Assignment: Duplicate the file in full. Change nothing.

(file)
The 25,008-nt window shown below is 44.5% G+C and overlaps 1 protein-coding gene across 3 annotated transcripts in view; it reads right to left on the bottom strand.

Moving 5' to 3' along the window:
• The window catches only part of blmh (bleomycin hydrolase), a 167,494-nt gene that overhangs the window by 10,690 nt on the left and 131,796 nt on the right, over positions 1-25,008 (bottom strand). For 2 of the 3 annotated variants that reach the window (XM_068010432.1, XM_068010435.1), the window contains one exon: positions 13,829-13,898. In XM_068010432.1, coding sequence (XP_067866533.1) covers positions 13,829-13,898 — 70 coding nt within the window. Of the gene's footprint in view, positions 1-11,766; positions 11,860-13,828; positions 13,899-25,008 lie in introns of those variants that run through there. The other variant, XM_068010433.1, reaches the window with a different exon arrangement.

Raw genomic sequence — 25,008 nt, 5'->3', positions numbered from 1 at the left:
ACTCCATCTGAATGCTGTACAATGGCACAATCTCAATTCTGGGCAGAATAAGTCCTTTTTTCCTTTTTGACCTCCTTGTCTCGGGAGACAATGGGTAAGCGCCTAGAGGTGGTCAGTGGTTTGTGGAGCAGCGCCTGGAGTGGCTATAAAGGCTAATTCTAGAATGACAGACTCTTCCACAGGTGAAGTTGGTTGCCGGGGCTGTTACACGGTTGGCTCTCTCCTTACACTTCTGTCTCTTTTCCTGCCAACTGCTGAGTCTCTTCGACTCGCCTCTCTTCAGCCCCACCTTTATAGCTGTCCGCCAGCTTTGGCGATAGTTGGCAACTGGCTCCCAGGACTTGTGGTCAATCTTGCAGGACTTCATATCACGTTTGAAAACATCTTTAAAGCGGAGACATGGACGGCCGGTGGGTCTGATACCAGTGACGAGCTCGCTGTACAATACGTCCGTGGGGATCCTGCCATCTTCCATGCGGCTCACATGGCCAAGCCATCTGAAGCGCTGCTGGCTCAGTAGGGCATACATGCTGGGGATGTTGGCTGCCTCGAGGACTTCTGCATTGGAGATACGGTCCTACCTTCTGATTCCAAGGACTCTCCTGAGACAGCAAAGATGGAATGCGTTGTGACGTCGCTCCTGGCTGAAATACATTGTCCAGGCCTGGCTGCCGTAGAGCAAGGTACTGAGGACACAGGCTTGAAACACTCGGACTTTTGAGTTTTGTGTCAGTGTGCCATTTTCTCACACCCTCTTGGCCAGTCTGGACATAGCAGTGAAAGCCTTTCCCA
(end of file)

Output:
The 25,008-nt window shown below is 44.5% G+C and overlaps 1 protein-coding gene across 3 annotated transcripts in view; it reads right to left on the bottom strand.

Moving 5' to 3' along the window:
• The window catches only part of blmh (bleomycin hydrolase), a 167,494-nt gene that overhangs the window by 10,690 nt on the left and 131,796 nt on the right, over positions 1-25,008 (bottom strand). For 2 of the 3 annotated variants that reach the window (XM_068010432.1, XM_068010435.1), the window contains one exon: positions 13,829-13,898. In XM_068010432.1, coding sequence (XP_067866533.1) covers positions 13,829-13,898 — 70 coding nt within the window. Of the gene's footprint in view, positions 1-11,766; positions 11,860-13,828; positions 13,899-25,008 lie in introns of those variants that run through there. The other variant, XM_068010433.1, reaches the window with a different exon arrangement.

Raw genomic sequence — 25,008 nt, 5'->3', positions numbered from 1 at the left:
ACTCCATCTGAATGCTGTACAATGGCACAATCTCAATTCTGGGCAGAATAAGTCCTTTTTTCCTTTTTGACCTCCTTGTCTCGGGAGACAATGGGTAAGCGCCTAGAGGTGGTCAGTGGTTTGTGGAGCAGCGCCTGGAGTGGCTATAAAGGCTAATTCTAGAATGACAGACTCTTCCACAGGTGAAGTTGGTTGCCGGGGCTGTTACACGGTTGGCTCTCTCCTTACACTTCTGTCTCTTTTCCTGCCAACTGCTGAGTCTCTTCGACTCGCCTCTCTTCAGCCCCACCTTTATAGCTGTCCGCCAGCTTTGGCGATAGTTGGCAACTGGCTCCCAGGACTTGTGGTCAATCTTGCAGGACTTCATATCACGTTTGAAAACATCTTTAAAGCGGAGACATGGACGGCCGGTGGGTCTGATACCAGTGACGAGCTCGCTGTACAATACGTCCGTGGGGATCCTGCCATCTTCCATGCGGCTCACATGGCCAAGCCATCTGAAGCGCTGCTGGCTCAGTAGGGCATACATGCTGGGGATGTTGGCTGCCTCGAGGACTTCTGCATTGGAGATACGGTCCTACCTTCTGATTCCAAGGACTCTCCTGAGACAGCAAAGATGGAATGCGTTGTGACGTCGCTCCTGGCTGAAATACATTGTCCAGGCCTGGCTGCCGTAGAGCAAGGTACTGAGGACACAGGCTTGAAACACTCGGACTTTTGAGTTTTGTGTCAGTGTGCCATTTTCTCACACCCTCTTGGCCAGTCTGGACATAGCAGTGAAAGCCTTTCCCA